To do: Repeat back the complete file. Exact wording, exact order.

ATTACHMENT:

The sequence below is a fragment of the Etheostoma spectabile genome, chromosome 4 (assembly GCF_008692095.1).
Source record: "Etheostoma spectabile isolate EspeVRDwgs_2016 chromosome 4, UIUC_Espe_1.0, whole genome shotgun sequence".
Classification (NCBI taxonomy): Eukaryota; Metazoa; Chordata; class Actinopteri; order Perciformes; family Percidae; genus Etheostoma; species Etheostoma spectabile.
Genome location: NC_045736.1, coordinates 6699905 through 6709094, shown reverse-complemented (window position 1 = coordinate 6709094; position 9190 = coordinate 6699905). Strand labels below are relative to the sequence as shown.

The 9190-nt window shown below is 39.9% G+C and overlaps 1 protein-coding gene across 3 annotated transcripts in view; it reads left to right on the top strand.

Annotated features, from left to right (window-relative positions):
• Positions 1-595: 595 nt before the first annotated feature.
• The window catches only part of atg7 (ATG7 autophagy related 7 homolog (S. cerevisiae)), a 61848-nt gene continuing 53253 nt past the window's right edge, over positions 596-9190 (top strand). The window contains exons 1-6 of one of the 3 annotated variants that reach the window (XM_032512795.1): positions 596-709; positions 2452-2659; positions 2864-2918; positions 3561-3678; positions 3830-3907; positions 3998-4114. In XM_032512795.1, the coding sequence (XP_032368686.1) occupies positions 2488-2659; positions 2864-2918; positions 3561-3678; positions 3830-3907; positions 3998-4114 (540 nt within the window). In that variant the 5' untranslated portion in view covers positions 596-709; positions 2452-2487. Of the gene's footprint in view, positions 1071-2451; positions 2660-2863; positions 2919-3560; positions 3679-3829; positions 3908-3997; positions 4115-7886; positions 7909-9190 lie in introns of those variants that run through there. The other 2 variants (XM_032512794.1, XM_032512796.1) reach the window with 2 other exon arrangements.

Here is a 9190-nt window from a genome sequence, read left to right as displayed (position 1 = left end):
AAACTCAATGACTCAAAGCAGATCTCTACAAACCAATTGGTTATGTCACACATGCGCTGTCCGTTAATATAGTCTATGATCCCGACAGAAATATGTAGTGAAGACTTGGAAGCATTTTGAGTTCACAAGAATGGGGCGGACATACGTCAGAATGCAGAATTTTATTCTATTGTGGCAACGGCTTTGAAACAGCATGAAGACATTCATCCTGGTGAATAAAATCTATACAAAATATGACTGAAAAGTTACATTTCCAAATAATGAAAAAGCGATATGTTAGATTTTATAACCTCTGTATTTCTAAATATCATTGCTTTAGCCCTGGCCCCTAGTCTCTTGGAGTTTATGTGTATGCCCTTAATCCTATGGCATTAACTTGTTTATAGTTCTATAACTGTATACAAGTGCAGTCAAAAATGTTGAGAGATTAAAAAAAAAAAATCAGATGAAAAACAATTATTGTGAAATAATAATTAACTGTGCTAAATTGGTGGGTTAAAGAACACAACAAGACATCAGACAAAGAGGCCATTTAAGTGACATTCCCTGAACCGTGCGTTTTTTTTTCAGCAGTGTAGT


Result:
The sequence below is a fragment of the Etheostoma spectabile genome, chromosome 4 (assembly GCF_008692095.1).
Source record: "Etheostoma spectabile isolate EspeVRDwgs_2016 chromosome 4, UIUC_Espe_1.0, whole genome shotgun sequence".
Classification (NCBI taxonomy): Eukaryota; Metazoa; Chordata; class Actinopteri; order Perciformes; family Percidae; genus Etheostoma; species Etheostoma spectabile.
Genome location: NC_045736.1, coordinates 6699905 through 6709094, shown reverse-complemented (window position 1 = coordinate 6709094; position 9190 = coordinate 6699905). Strand labels below are relative to the sequence as shown.

The 9190-nt window shown below is 39.9% G+C and overlaps 1 protein-coding gene across 3 annotated transcripts in view; it reads left to right on the top strand.

Annotated features, from left to right (window-relative positions):
• Positions 1-595: 595 nt before the first annotated feature.
• The window catches only part of atg7 (ATG7 autophagy related 7 homolog (S. cerevisiae)), a 61848-nt gene continuing 53253 nt past the window's right edge, over positions 596-9190 (top strand). The window contains exons 1-6 of one of the 3 annotated variants that reach the window (XM_032512795.1): positions 596-709; positions 2452-2659; positions 2864-2918; positions 3561-3678; positions 3830-3907; positions 3998-4114. In XM_032512795.1, the coding sequence (XP_032368686.1) occupies positions 2488-2659; positions 2864-2918; positions 3561-3678; positions 3830-3907; positions 3998-4114 (540 nt within the window). In that variant the 5' untranslated portion in view covers positions 596-709; positions 2452-2487. Of the gene's footprint in view, positions 1071-2451; positions 2660-2863; positions 2919-3560; positions 3679-3829; positions 3908-3997; positions 4115-7886; positions 7909-9190 lie in introns of those variants that run through there. The other 2 variants (XM_032512794.1, XM_032512796.1) reach the window with 2 other exon arrangements.

Here is a 9190-nt window from a genome sequence, read left to right as displayed (position 1 = left end):
AAACTCAATGACTCAAAGCAGATCTCTACAAACCAATTGGTTATGTCACACATGCGCTGTCCGTTAATATAGTCTATGATCCCGACAGAAATATGTAGTGAAGACTTGGAAGCATTTTGAGTTCACAAGAATGGGGCGGACATACGTCAGAATGCAGAATTTTATTCTATTGTGGCAACGGCTTTGAAACAGCATGAAGACATTCATCCTGGTGAATAAAATCTATACAAAATATGACTGAAAAGTTACATTTCCAAATAATGAAAAAGCGATATGTTAGATTTTATAACCTCTGTATTTCTAAATATCATTGCTTTAGCCCTGGCCCCTAGTCTCTTGGAGTTTATGTGTATGCCCTTAATCCTATGGCATTAACTTGTTTATAGTTCTATAACTGTATACAAGTGCAGTCAAAAATGTTGAGAGATTAAAAAAAAAAAATCAGATGAAAAACAATTATTGTGAAATAATAATTAACTGTGCTAAATTGGTGGGTTAAAGAACACAACAAGACATCAGACAAAGAGGCCATTTAAGTGACATTCCCTGAACCGTGCGTTTTTTTTTCAGCAGTGTAGT